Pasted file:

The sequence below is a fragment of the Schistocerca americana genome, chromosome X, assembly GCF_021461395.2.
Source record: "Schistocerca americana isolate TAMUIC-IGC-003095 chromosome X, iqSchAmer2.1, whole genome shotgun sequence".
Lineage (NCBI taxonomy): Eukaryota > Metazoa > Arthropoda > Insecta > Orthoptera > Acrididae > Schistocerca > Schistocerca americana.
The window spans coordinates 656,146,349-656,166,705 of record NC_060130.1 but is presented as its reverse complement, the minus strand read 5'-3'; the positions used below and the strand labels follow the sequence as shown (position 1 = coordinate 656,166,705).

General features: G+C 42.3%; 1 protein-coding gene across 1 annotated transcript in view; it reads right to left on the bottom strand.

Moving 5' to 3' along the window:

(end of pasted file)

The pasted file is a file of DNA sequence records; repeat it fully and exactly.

The sequence below is a fragment of the Schistocerca americana genome, chromosome X, assembly GCF_021461395.2.
Source record: "Schistocerca americana isolate TAMUIC-IGC-003095 chromosome X, iqSchAmer2.1, whole genome shotgun sequence".
Lineage (NCBI taxonomy): Eukaryota > Metazoa > Arthropoda > Insecta > Orthoptera > Acrididae > Schistocerca > Schistocerca americana.
The window spans coordinates 656,146,349-656,166,705 of record NC_060130.1 but is presented as its reverse complement, the minus strand read 5'-3'; the positions used below and the strand labels follow the sequence as shown (position 1 = coordinate 656,166,705).

General features: G+C 42.3%; 1 protein-coding gene across 1 annotated transcript in view; it reads right to left on the bottom strand.

Moving 5' to 3' along the window: